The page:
By Dean Carroll
Just two years ago Iran was threatening to close the Strait of Homurz – through which 32 per cent of global oil supplies and 28 per cent of the world’s liquefied natural gas supplies pass every day – because of tighter European Union sanctions on the country’s fossil fuel exports. Fears of any blockade of the vital ocean corridor and a spiral towards both military conflict and global economic stability have long since passed. Iran, the United States and Europe are engaged in a new era of glasnost – or at least that is the image being presented to the world at large. But what surprises might 2014 bring?
We know that Saudi Arabia – the West’s key ally in the Middle East despite the human rights abuses – has been asked to step up oil production and distribution through the kingdom’s east-west pipeline. It can carry more than five million barrels a day – the Strait of Homurz carries in excess of 15.5 million barrels daily – and is seen as a lifeline. Imagine if unrealistic EU demands and chicanery by the US and Israel push Iran’s clerical elite too far during diplomatic talks, therefore disrupting the global oil supply yet again. With the Organisation of Petroleum Exporting Countries predicting that oil demand will grow by millions of barrels per week this year – the stage seems set for another oil crisis at some point in the medium to long-term future.
Even if the tipping point between America-Israel and Iran is never reached, events in Syria and the disruptive domino effect across the Middle East – and beyond – are sure to upset the applecart. Plenty of big-time oil producing countries are experiencing conflicts within or near their borders.
Returning to Iran, we know that Russia backs the country – mainly, for trade reasons – and would oppose any United Nations military operation against the country should things escalate once more. Meanwhile, China has in the past only gone as far as stating that it thinks a nuclear-armed Iran would be dangerous for global stability – without advocating its own embargo on the country’s oil. And, in any case, oil embargoes have never achieved much in the past. You only have to look to South Africa, Iraq, Cuba and Rhodesia to learn the lessons of history in that respect.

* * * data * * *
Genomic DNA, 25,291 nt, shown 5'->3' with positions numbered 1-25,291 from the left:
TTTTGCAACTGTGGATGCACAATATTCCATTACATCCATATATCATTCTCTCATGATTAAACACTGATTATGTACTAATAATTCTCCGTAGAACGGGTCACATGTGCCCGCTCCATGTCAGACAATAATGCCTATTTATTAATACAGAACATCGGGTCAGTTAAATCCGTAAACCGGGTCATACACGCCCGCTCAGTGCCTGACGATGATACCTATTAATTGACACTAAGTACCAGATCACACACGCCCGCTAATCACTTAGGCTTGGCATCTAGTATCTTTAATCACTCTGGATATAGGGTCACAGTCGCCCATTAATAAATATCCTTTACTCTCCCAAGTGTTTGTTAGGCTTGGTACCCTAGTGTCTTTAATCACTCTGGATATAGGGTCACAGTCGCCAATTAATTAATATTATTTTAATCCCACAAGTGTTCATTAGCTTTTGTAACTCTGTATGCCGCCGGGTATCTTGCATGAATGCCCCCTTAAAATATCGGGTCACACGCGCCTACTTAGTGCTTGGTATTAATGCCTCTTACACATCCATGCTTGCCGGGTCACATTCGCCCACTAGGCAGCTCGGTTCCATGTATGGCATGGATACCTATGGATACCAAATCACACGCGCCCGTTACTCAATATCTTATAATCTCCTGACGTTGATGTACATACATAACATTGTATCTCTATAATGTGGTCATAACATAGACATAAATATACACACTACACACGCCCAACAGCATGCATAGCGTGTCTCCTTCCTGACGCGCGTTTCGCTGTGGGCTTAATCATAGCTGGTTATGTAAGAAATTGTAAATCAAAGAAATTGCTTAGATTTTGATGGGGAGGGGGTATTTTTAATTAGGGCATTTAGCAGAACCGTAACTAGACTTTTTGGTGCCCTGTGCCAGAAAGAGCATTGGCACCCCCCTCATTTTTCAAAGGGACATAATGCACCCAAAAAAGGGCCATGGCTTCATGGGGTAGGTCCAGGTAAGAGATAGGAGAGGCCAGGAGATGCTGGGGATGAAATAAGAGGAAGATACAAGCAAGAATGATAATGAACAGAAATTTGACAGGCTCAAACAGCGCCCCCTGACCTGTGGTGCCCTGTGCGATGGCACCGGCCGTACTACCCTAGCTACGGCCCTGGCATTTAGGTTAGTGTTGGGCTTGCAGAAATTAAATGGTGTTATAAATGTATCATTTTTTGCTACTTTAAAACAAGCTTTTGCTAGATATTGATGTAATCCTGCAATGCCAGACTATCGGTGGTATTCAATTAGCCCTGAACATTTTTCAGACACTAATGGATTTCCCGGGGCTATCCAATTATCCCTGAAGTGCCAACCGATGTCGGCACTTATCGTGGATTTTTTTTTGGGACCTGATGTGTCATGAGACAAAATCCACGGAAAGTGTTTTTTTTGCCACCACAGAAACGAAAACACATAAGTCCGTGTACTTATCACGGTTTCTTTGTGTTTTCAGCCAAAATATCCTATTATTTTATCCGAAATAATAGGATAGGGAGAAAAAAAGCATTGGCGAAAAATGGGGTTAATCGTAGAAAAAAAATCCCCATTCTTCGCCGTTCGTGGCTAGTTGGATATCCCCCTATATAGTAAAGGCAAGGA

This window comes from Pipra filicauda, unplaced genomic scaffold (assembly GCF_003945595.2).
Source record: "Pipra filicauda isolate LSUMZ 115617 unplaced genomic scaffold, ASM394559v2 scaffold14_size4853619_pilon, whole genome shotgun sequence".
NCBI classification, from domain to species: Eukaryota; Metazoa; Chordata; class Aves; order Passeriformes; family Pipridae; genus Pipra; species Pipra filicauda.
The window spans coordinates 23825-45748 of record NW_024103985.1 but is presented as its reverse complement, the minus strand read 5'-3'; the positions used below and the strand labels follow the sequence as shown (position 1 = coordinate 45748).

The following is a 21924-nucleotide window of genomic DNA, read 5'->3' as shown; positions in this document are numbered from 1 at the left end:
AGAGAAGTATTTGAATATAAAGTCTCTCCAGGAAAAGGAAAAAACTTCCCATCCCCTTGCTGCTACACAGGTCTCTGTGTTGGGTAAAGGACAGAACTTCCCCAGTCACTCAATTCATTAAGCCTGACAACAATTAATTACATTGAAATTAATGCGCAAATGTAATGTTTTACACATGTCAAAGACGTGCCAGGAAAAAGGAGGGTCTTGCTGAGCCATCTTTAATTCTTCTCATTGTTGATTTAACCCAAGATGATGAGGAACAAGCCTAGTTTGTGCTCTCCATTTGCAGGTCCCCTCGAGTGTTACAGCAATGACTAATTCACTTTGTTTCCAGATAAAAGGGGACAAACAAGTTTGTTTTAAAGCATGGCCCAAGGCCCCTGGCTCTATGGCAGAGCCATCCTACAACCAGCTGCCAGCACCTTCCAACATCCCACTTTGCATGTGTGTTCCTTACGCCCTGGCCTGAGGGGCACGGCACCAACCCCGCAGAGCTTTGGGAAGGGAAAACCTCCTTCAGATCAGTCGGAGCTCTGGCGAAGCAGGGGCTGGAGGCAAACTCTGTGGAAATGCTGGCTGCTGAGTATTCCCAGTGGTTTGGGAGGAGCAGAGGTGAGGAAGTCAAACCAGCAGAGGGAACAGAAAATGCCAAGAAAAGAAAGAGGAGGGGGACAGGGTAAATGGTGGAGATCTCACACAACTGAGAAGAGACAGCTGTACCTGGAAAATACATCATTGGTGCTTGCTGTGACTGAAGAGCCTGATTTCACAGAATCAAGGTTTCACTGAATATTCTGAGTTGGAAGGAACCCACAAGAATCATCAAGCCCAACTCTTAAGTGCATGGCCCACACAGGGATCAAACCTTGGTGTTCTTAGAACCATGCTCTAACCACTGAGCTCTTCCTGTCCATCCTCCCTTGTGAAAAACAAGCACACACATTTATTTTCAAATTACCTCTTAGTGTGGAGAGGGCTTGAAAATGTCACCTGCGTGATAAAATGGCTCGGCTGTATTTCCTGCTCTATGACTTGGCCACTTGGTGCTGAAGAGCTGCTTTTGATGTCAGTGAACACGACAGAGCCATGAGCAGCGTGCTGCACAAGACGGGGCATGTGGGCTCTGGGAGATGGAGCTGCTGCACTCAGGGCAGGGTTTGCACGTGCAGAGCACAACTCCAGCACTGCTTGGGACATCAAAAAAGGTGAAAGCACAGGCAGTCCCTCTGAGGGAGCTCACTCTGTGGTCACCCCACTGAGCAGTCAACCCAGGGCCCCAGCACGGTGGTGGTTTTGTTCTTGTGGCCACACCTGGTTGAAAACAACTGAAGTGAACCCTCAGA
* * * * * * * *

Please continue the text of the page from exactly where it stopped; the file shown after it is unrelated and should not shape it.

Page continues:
But closure of the crucial Strait of Homurz trade route again in the future would certainly force the West into action – as might other similar moves in volatile areas across the globe. For many years now, the world’s fragile geopolitical balance has been held together by oil and commerce. And as Paul Stevens, senior research fellow at the respected Chatham House think-tank, wrote in The Financial Times during the 2012 scare: “Cutting off Gulf oil supplies represents an existential threat to the West that it would have to use force to counter. The response, if transit were seriously threatened, would rapidly degenerate into a shooting war between Iran and the US supported by many of its allies. While oil prices might reach unprecedented new levels, the US Navy would quickly restore access.”
Back in 2002, the then US President George W. Bush labelled Iran, Iraq and North Korea as an “axis of evil” for the countries’ support of terrorism and dogged determination to obtain weapons of mass destruction. One of my old left-wing politics professors used to say that the axis actually represented the states seeking to switch from the dollar to the euro for oil trading. He was only half-joking. But the serious point here is that with many experts still predicting that peak oil is approaching or may, even, have already passed – combined with the worsening situation in the Middle East – major instability looks inevitable.
The very things that have prevented geopolitical chaos and major wars for many decades – namely, globalisation, bountiful commodity prices and the oil trade – could yet be the cause of international collapse. Whereas, oil was once the glue holding together the global framework of relative peace and cultural tolerance it now threatens to obliterate those intergovernmental relationships. Just as Pax Romana was destined to end with hegemonic collapse and bitter military conflict, our modern version of empire – better known as ‘the international community’ – may now face a critical juncture. We could be at the crossroads that defines much of the early 21st century. And the next few months and years could well determine which way the cards fall for Europe and America.
Dean Carroll is editor of Policy Review. Follow him on Twitter @poljourno and follow Policy Review @Policyrev